15 Posts
Rossini: The Barber of Seville
Premiered Today in 1816
The premiere of Gioachino Rossini’s opera buffa The Barber of Seville on 20 February 1816 at the Teatro Argentina in Rome was a verifiable disaster! It probably had very little to do with how the music was performed that evening.
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Rossini: La Cenerentola
Premiered Today in 1817
Rossini’s La Cenerentola (Cinderella) premiered at the Teatro Valle in Rome on 25 January 1817. Press reports were generally favorable, but the singers took a beating. Some critics even spoke of a “fiasco” because there was no applause during the
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Gioacchino Rossini: “La Cenerentola”
Why go to Padua in the heart of the winter, travelling five hours by train, and looking at a sad barren landscape of the Veneto to listen to an opera?
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ROSSINI, G.: Piano Music, Vol. 8
Péchés de vieillesse, Vol. 8: Album de château: No. 9. Tarantelle pur sang avec Traversée de la procession (version for choir, harmonium, piano and clochette) From ROSSINI, G.: Piano Music, Vol. 8 (2018) Released by Naxos Rossini: Péchés de vieillesse,
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Giaochino Rossini and Olympe Pélissier
“Eating, loving, singing, and digesting are the four acts of the comic opera known as life”
It is not clear when Giaochino Rossini and Olympe Pélissier first met, but by 1832 they were undoubtedly in a relationship. He had departed for Paris in 1830 and had left his wife Isabella Colbran unceremoniously behind. She was an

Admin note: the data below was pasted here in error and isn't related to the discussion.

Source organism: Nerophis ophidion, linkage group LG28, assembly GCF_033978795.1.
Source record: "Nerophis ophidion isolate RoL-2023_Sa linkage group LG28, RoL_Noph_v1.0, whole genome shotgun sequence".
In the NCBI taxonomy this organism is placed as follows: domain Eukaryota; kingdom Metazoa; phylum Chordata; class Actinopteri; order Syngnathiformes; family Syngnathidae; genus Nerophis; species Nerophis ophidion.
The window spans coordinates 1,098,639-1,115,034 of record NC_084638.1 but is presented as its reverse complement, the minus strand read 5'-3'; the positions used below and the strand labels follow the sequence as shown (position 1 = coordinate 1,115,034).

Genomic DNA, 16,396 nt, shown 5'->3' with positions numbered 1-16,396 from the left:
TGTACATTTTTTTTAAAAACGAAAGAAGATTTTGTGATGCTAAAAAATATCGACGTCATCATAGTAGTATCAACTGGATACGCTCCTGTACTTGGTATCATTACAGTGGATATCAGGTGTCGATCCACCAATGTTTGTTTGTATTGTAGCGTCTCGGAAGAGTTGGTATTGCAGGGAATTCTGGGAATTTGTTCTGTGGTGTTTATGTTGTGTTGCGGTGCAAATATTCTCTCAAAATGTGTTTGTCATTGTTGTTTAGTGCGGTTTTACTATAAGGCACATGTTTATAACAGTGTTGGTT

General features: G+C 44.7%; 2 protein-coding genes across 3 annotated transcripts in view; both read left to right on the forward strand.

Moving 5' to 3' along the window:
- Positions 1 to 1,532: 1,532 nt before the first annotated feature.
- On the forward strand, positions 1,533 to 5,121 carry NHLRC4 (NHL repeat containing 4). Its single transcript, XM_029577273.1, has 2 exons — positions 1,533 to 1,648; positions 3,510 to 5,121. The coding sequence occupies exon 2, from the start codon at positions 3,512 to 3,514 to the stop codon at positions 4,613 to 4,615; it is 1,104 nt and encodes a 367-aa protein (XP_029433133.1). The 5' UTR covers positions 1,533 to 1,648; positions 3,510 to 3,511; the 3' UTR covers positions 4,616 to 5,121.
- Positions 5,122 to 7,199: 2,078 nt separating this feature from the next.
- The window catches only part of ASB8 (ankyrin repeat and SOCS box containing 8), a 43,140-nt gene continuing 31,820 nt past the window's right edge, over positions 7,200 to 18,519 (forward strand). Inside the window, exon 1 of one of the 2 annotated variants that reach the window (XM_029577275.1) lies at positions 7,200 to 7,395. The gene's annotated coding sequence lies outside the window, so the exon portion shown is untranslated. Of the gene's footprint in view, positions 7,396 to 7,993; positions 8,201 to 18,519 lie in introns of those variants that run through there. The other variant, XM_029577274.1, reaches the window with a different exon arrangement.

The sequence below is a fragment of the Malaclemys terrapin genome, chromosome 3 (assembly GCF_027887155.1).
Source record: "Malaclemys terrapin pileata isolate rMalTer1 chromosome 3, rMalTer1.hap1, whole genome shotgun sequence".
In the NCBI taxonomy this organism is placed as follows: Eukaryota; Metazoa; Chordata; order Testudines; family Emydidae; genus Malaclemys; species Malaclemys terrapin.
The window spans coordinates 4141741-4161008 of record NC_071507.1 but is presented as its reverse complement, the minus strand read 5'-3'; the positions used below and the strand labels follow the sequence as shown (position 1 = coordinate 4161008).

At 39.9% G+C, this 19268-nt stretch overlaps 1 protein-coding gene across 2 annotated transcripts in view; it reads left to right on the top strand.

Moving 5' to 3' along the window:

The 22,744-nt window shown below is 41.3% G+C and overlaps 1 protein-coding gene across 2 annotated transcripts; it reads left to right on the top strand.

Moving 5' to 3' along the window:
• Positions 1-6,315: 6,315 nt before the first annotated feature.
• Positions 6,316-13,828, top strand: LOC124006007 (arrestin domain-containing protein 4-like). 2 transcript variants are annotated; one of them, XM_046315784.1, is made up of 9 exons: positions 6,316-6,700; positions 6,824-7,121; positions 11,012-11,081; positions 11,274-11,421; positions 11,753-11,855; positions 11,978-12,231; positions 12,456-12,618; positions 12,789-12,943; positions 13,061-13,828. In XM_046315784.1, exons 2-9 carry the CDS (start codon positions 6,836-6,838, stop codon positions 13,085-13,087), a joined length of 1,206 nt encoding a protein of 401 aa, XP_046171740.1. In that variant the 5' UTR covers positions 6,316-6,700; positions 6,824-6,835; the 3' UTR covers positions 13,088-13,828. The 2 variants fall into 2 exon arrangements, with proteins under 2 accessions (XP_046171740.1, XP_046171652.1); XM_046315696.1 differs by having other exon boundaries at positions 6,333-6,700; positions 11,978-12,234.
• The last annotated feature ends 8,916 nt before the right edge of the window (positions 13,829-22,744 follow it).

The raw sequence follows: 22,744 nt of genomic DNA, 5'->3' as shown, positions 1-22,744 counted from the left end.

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Super Couple
Giaochino Rossini and Isabella Colbran
They probably first met in Bologna around 1815, and the union between Giaochino Rossini and Isabella Colbran was to become one of the most successful artistic alliances in the history of music. Rossini was a rising star when he was
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Gioachino Rossini
“Give me a laundry bill and I will set it to music” When Gioachino Rossini (1792-1868) spontaneously decided to retire in 1829, he was universally considered the most popular opera composer in history. No other composer enjoyed his prestige, popular
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Rossini: Guillaume Tell
Premiered Today in 1829
Rossini’s last opera, the four-act Guillaume Tell, with a composite French libretto based on Schiller’s play Wilhelm Tell, was produced at the Paris Opéra on 3 August 1829. However, within three performances the opera’s length of roughly four hours and
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